But the biggest influence of the changing economics of the industry has clearly been the need for each outlet to choose a demographic to which its content is meant to appeal — rather than simply report the news and let the chips fall where they may. In the Trump era, we have even seen this pressure to appease precious customers force even the once mighty New York Times, the newspaper of record for the entire country, to needlessly apologize for reasonable editorial decisions which offended their liberal readership.

In short, not unlike what has happened in the Hollywood movie industry where focus groups dictate plotlines because box-office results are all that really matter, the news-junkie inmates are now running even the most prestigious of the news media asylums.

The internet has not only forced newsrooms to replace the truth and credibility with popularity and speed as the coin of the news realm, but because of the instant and detailed data that it provides, there is no longer any question whatsoever about which stories/slants are people-pleasing, and which are radioactive. Much like with instant television ratings telling producers which news subjects moved the needle and which did not, print newsrooms now know, with even greater rapidity, what their readership wants. And the ability to give it them, quickly and cheaply, is how the “journalists” of today are evaluated in their jobs.

The result is that print journalism, which for most of the 20th Century was the backbone of the news structure, has become anemically weak and riddled with vulnerabilities. The average print reporter is absurdly overworked and given perverse incentives to create the type of content that is the exact opposite of what would traditionally be considered good journalism.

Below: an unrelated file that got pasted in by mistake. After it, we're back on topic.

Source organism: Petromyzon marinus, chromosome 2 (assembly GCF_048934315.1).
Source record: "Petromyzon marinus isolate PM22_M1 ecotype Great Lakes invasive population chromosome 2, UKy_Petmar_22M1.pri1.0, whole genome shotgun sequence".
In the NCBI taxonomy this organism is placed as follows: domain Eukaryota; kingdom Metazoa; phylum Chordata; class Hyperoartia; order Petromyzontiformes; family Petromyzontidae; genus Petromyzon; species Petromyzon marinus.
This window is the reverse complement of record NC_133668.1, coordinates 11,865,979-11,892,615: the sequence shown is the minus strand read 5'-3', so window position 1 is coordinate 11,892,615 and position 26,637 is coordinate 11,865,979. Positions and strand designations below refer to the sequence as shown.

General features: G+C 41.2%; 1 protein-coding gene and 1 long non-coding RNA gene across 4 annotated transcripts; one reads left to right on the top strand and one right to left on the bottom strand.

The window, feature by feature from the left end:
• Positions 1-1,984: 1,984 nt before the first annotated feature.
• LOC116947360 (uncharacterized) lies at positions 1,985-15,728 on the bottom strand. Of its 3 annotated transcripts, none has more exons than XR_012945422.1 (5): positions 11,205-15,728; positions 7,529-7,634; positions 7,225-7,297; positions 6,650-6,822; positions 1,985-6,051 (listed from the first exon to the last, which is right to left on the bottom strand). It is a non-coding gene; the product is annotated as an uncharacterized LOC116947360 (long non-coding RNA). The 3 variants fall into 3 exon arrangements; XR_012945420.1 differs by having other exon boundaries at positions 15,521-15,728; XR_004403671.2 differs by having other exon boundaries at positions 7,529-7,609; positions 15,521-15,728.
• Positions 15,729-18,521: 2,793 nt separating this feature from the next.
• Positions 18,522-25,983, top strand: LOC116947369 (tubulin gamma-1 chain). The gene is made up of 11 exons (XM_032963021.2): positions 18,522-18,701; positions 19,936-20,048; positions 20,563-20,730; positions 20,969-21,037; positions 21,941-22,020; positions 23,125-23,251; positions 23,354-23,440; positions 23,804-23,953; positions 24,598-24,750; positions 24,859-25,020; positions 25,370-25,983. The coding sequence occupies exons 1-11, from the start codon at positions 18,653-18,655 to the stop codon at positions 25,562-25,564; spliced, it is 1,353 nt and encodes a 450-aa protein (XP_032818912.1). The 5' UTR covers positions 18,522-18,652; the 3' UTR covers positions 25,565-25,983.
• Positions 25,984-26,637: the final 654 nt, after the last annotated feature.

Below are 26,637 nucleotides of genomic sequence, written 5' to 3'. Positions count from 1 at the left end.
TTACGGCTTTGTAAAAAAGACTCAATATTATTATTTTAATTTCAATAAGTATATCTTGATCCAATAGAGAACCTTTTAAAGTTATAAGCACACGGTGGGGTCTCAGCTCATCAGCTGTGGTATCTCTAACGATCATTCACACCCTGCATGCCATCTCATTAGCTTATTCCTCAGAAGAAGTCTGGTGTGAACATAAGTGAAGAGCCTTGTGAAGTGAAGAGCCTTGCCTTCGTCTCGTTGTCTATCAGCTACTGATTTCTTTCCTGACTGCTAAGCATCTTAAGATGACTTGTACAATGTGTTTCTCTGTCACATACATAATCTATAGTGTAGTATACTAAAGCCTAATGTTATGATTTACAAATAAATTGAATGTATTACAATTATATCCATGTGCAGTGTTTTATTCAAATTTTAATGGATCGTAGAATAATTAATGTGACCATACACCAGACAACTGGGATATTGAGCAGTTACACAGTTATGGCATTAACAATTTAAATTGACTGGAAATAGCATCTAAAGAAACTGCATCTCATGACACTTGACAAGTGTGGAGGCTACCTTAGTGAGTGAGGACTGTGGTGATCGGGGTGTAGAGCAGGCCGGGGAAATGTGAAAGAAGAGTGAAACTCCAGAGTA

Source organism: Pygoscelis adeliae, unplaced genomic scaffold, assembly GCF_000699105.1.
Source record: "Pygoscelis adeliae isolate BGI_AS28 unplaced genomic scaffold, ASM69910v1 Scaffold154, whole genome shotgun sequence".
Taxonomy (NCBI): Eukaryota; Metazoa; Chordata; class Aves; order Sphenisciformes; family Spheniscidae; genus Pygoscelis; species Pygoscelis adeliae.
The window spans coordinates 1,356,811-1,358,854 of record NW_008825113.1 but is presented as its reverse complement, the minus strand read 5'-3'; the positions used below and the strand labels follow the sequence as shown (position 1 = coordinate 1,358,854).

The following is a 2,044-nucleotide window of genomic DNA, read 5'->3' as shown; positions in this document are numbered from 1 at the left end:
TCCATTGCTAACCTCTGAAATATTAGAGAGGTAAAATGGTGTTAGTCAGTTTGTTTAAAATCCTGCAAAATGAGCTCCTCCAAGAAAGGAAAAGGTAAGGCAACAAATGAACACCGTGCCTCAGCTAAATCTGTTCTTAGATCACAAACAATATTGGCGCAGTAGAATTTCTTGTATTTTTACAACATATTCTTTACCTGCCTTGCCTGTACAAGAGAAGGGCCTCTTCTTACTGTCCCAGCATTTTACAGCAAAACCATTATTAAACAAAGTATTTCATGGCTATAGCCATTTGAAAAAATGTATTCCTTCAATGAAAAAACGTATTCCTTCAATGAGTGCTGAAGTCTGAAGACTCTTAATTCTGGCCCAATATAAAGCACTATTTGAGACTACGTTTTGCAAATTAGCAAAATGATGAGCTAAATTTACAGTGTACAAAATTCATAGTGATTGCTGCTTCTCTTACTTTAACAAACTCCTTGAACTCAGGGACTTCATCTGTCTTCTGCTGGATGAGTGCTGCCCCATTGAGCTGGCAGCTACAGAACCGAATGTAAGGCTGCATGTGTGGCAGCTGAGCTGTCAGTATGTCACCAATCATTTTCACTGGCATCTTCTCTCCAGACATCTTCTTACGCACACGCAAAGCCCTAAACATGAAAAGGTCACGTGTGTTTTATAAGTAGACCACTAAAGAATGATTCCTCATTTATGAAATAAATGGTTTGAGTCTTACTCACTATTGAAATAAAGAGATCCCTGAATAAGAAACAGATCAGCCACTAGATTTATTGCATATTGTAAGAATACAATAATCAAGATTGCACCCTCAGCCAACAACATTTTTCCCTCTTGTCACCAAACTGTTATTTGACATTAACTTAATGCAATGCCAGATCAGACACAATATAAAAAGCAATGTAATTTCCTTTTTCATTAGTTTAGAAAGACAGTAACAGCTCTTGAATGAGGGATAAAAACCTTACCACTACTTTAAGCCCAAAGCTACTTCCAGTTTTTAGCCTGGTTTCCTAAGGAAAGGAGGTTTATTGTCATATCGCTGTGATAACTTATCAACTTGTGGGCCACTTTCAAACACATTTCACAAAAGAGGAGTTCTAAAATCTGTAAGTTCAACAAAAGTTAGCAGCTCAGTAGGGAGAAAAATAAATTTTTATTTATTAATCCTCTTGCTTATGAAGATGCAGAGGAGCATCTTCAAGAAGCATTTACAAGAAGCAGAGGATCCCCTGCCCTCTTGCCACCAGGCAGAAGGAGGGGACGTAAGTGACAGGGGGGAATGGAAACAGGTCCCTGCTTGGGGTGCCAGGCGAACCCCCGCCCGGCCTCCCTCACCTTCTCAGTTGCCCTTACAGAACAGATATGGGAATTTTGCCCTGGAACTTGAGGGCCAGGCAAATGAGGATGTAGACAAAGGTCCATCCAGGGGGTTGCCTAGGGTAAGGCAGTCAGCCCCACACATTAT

Meanwhile, the internet dramatically increased the number of “news outlets” where people could get their information about what is going on in the world, while decreasing the power of any one outlet, or report, to make any sort of significant impact on public perception. It is no longer very relevant what gets “reported” because virtually everything is “reported” — no matter how lacking in credibility — somewhere on the internet, but rather it is now what gets “repeated” constantly which matters most.

In other words, the news media in general and print journalism in particular, have been so enfeebled by fragmentation that they have almost no real power to break through the tremendous media clutter individually, but only when they act, repeatedly, as a group. This helps facilitate “pack journalism,” which is particularly dangerous when no one is remotely incentivized to debunk a false narrative that is good for business, or try to create a truthful one that goes against the momentum of the rest of the herd.

Inevitably, media mistakes have become plentiful and, with their partisanship increasing, the news media’s credibility has faded almost as much as their power to influence events. At the same time, on the internet, it now takes only a small amount of money and a decent web designer to put out content that appears on the surface to be as convincing as what the mainstream media is producing.

Sometimes, like when conservative bloggers helped discredit Dan Rather’s infamous 2004 hit-job on George W. Bush’s National Guard service record, the breakup of the old media monopoly allowed the truth to win where it would have previously lost. More often than not however, especially in the Trump era, the near eradication of the perceived difference between the traditional news media and small partisan propaganda sites has eroded objective truth, allowing everyone to believe whatever they want, while providing an inherent advantage to prodigious liars.

Tomorrow, in part four of this series, Ziegler examines how the media’s backing of Barack Obama proved to be the breaking point for mainstream media credibility on the right, further paving Trump’s path to the White House.

[Photo by Bryan Smith/Getty Images]

This is an opinion piece. The views expressed in this article are those of just the author.